A. Han: Everyone seems to agree that house prices have risen a lot in recent years. This is especially true of the yearly and monthly rental markets we are looking at. Yearly rentals are also starting to use a reverse tax in which you have to pay monthly rent. As a result, buying or renting real estate has become a huge burden. We believe that what we can do in this era of burdensome housing prices is provide users with more skills and information related to real estate. Whether it is buying or selling, yearly or monthly rent, the technology we provide allows you to make more well-informed decisions.
B. Nam: We see our main customer base as single-person households and those in their 20s to 40s with economic power. This customer base is growing every year, so we see it as a good opportunity for business.
We plan to convert points issued by partners such as Dabang into cryptocurrency-based tokens and exchange these tokens on cryptocurrency exchanges so that they can ultimately be converted into cash. It may not be a lot of money in this respect, but we expect it to provide economic benefits to users.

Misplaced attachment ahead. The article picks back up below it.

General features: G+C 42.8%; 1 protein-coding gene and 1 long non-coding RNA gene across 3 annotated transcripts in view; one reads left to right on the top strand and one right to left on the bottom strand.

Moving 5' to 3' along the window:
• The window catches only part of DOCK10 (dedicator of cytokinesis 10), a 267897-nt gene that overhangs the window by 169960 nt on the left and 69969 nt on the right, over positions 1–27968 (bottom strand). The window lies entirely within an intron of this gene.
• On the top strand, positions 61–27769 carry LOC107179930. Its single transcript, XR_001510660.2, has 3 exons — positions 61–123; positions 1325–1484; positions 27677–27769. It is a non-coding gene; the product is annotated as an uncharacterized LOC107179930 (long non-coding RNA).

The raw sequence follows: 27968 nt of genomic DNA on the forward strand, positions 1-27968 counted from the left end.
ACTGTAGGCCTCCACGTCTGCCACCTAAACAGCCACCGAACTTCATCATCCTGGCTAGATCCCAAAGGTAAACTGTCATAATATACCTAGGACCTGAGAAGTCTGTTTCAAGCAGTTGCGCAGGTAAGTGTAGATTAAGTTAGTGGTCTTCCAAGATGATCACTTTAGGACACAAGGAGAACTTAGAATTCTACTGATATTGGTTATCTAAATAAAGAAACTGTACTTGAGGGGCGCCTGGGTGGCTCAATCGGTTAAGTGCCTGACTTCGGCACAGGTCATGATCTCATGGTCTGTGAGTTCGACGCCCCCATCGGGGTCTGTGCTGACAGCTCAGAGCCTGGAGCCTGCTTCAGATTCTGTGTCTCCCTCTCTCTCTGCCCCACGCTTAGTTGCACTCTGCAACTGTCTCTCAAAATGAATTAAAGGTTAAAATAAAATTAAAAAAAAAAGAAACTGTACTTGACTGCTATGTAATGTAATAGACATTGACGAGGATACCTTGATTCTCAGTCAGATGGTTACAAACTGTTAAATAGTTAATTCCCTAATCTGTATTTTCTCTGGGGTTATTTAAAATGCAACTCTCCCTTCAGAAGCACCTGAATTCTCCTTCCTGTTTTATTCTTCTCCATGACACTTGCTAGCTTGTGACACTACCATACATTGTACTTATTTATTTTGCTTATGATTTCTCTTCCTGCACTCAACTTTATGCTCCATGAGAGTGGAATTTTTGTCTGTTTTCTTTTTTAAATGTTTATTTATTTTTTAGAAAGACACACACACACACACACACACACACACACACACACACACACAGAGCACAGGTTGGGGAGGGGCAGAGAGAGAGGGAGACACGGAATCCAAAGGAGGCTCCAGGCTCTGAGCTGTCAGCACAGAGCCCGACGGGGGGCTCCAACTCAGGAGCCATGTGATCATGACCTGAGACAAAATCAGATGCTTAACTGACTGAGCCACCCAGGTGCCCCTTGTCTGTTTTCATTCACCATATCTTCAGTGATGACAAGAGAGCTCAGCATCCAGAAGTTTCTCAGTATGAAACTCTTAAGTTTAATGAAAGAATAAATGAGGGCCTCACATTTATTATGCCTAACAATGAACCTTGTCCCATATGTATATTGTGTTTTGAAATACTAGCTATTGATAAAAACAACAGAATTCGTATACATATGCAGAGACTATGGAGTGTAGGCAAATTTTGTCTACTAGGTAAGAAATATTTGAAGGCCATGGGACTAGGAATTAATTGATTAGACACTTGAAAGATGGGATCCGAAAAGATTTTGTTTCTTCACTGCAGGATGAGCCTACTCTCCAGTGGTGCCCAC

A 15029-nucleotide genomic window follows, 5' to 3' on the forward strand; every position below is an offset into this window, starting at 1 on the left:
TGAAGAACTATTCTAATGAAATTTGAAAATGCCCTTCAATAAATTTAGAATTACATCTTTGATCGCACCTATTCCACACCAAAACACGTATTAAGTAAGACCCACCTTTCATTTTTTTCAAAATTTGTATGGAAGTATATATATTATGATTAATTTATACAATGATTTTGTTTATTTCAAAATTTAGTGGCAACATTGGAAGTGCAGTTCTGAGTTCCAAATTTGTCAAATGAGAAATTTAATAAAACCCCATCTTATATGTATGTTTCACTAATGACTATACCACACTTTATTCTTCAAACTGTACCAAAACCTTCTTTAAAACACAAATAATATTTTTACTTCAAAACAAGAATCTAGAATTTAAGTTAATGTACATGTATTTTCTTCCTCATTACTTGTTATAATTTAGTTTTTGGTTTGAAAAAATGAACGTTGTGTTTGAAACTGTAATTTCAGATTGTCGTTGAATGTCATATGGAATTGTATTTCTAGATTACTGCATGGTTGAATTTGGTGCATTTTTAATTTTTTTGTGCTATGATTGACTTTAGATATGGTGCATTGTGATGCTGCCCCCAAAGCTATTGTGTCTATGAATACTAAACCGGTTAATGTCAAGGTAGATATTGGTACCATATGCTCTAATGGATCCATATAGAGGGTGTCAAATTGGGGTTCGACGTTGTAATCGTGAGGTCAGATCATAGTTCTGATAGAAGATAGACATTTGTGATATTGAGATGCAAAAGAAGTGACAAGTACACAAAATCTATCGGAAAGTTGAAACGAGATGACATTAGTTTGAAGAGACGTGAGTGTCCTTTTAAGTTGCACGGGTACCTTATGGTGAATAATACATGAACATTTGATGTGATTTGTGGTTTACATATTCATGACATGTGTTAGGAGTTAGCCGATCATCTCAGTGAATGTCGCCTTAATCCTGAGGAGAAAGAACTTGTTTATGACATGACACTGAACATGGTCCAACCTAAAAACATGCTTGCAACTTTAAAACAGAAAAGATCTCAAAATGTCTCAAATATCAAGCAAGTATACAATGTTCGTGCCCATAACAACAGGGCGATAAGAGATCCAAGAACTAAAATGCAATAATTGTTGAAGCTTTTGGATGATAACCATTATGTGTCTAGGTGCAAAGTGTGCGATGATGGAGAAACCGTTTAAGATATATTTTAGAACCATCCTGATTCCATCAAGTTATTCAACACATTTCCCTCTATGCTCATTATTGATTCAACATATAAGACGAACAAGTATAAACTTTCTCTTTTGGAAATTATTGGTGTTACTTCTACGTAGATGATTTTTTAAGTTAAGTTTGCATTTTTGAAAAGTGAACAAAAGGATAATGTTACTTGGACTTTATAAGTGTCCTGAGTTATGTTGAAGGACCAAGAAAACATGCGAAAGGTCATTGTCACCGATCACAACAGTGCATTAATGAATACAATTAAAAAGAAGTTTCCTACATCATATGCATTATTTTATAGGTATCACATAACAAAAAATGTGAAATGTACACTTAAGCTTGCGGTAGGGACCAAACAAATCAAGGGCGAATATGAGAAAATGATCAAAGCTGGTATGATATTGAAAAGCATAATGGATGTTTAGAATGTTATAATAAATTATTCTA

Q6. Companies such as Naver and Coupang are also using the point system well. If these companies form an alliance so that they can use their own points in real estate-related services, it would be a big threat to the business that AZIT and People’s Tech are planning. How can you overcome this competitive situation?